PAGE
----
Monday, January 23, 2012

Making Learning Visible

Last fall, 22 teachers from nine Rhode Island community and family childcare programs took a course called “Making Learning Visible,” in which they learned to engage their children in making how-to books. The books were a vehicle for 200 children to develop skills in literacy, sequencing (mathematics), language development and communication, and how to give thoughtful instructions for a step-by-step process.

This story of one child’s process and the learning that transpired as she presented her work to her classmates and teachers is on display on the documentation board in Discovery Studio. It shows how important their feedback was to her success.
Benedetta’s teachers began by asking the class what they were experts at. They named a range of abilities including soccer, scribbling, being silly and drawing. Benedetta responded that she knew how to make a pattern bracelet. Benedetta’s teacher, Jenah, asked her to explain how to make a pattern bracelet and transcribed her directions.

The directions were presented to the whole class for feedback. The group noted that Benedetta’s direction, “Put a purple, then a blue, then a purple,” was limiting. “What if someone wants to use other colors?,” they asked her.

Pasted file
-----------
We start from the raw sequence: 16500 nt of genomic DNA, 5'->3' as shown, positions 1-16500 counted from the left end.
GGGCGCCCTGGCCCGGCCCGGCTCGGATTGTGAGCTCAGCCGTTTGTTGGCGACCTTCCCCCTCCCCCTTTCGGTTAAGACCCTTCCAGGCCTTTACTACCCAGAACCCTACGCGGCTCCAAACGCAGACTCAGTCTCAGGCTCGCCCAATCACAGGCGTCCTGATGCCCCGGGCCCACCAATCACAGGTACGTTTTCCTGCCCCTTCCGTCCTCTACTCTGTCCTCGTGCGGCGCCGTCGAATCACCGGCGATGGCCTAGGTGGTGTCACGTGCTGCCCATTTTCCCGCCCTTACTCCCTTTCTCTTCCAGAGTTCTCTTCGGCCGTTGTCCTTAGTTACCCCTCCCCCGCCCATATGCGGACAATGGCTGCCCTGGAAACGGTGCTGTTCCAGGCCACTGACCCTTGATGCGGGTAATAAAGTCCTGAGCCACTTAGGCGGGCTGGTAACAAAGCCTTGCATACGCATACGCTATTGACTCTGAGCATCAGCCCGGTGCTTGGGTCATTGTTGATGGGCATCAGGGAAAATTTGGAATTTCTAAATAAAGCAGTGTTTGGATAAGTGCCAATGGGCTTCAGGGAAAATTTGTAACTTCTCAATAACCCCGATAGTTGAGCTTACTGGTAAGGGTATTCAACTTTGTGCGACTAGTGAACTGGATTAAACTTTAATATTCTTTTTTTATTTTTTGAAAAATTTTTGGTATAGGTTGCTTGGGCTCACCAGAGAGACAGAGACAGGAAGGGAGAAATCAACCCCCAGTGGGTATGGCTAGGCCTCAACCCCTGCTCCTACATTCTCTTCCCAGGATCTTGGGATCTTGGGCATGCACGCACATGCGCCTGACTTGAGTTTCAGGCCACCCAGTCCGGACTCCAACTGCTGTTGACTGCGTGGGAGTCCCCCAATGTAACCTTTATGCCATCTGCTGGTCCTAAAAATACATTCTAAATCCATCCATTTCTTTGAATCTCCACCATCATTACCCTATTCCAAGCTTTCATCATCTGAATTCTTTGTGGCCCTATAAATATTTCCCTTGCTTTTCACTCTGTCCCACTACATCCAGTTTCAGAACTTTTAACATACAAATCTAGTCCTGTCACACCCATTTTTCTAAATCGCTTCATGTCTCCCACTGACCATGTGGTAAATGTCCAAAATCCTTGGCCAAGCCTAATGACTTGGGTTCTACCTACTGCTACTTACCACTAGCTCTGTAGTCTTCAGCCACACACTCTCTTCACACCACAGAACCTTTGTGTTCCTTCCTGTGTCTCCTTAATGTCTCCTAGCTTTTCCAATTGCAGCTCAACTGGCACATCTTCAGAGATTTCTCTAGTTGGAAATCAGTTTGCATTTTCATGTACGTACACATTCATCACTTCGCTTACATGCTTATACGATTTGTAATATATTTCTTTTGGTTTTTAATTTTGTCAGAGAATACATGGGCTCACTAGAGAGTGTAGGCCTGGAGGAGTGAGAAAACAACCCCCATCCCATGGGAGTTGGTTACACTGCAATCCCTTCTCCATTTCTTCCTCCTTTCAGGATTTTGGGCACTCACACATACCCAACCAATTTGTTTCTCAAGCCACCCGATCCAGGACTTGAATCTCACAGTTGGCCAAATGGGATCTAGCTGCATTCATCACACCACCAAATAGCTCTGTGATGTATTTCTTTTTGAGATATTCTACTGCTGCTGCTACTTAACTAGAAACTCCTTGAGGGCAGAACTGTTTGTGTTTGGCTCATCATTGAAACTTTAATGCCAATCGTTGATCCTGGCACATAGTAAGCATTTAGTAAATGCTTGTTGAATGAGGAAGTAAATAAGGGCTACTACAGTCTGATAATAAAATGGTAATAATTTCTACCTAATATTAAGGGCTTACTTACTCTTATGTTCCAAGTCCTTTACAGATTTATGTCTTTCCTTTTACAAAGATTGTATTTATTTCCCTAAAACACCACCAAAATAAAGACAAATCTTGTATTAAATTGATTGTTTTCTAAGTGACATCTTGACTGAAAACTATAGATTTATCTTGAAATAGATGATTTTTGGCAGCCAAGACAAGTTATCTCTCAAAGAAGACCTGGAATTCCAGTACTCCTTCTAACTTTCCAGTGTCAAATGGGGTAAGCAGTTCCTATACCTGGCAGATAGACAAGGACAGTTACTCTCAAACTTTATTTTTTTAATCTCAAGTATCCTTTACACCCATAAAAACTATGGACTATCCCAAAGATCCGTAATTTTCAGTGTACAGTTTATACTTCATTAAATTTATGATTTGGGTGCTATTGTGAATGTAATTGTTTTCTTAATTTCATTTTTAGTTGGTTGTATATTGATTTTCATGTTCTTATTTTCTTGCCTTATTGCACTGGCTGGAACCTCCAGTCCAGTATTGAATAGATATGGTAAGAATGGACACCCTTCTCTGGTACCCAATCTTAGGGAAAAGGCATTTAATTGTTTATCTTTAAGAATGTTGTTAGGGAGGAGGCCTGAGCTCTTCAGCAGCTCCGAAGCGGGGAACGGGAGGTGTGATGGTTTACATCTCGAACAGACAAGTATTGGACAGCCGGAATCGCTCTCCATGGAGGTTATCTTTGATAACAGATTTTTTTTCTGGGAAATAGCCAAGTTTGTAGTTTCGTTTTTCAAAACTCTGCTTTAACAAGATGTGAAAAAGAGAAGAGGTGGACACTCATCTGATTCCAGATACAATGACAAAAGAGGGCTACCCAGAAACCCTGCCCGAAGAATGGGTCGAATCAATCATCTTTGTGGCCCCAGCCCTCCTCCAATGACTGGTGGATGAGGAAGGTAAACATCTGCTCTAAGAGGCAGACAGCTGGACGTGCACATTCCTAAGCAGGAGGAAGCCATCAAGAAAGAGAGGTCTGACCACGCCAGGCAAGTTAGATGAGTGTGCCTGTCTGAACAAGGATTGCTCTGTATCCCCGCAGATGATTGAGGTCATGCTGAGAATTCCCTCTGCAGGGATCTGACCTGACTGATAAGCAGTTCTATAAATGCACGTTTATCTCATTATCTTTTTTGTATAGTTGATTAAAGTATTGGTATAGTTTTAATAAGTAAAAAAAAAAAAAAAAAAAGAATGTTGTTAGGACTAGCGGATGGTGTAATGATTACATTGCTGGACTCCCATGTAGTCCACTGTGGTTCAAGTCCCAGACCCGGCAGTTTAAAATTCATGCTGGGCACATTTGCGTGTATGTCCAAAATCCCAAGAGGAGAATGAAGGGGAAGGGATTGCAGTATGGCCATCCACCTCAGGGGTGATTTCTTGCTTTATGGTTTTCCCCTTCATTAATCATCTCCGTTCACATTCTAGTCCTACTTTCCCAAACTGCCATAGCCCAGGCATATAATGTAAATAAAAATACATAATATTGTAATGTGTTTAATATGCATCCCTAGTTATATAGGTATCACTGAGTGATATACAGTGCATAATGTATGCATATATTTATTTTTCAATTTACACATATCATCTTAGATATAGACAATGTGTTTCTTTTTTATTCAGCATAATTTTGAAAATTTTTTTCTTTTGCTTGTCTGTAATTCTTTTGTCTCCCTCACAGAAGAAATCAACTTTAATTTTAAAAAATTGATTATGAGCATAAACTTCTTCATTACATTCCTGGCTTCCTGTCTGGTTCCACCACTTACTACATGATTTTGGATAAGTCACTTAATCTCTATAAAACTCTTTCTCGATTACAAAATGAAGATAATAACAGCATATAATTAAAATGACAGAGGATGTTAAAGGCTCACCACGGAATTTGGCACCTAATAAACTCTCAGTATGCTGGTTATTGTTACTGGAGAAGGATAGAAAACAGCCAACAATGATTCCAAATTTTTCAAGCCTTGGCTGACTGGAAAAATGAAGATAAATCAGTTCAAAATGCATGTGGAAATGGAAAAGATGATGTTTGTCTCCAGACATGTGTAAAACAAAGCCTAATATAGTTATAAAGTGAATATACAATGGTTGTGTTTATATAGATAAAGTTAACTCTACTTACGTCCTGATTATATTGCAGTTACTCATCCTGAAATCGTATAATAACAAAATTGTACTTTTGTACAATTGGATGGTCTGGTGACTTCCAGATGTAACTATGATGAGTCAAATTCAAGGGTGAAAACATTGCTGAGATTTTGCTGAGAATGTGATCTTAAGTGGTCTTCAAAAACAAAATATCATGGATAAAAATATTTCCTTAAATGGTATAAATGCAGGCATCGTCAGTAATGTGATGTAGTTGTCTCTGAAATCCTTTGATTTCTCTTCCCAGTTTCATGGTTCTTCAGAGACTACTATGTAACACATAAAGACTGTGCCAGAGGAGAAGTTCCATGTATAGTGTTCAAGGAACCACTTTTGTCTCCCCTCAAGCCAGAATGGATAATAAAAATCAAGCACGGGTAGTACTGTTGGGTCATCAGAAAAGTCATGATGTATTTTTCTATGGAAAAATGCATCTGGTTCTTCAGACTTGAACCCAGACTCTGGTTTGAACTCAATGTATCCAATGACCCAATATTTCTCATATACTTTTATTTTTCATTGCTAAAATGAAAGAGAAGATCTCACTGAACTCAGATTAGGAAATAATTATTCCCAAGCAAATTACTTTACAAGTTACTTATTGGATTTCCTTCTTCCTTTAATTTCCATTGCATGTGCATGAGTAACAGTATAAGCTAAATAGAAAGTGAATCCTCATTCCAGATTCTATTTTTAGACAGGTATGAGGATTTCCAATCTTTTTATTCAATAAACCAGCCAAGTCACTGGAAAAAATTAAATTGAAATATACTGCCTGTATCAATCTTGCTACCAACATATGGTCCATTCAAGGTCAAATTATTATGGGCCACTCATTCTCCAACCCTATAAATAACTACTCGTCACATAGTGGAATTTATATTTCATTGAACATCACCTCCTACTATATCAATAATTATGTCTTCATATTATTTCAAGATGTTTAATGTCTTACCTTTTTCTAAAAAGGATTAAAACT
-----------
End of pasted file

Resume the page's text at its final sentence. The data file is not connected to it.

Benedetta’s classmate Holden suggested, “Put a color 1 bead, then a color 2 bead, then a color 1 bead” as an alternative. Benedetta liked his wording and asked Jenah to add it to her directions.

Benedetta drew a picture for each step in the directions. When she got to the eighth step, Jenah asked, “How are you going to show that a color is bead one?” Benedetta’s solution: “Label a yellow dot (representing a bead) 1 and a pink dot 2.”

Prompted by Jenah, Benedetta recalled important moments from the book-making process: “I got feedback (from the whole group) and “how Holden told me color 1 and color 2 instead.”

When asked how she became a pattern bracelet expert, she said it was from watching her classmate, Orla, in the art area and learning the word ‘pattern’ from Jenah.

Benedetta and dozens of other children and their families came to the Museum on Friday evening to see their how-to books on display and try out some of the activities. Benedetta was particularly excited to see her story!

Ready to Learn Providence posted one of our favorite books, How to Fly Like Superman, and here's another one of our favorites:

A selection of the children’s how-to books will be on display in Discovery Studio through February 17 – drop by and check them out!

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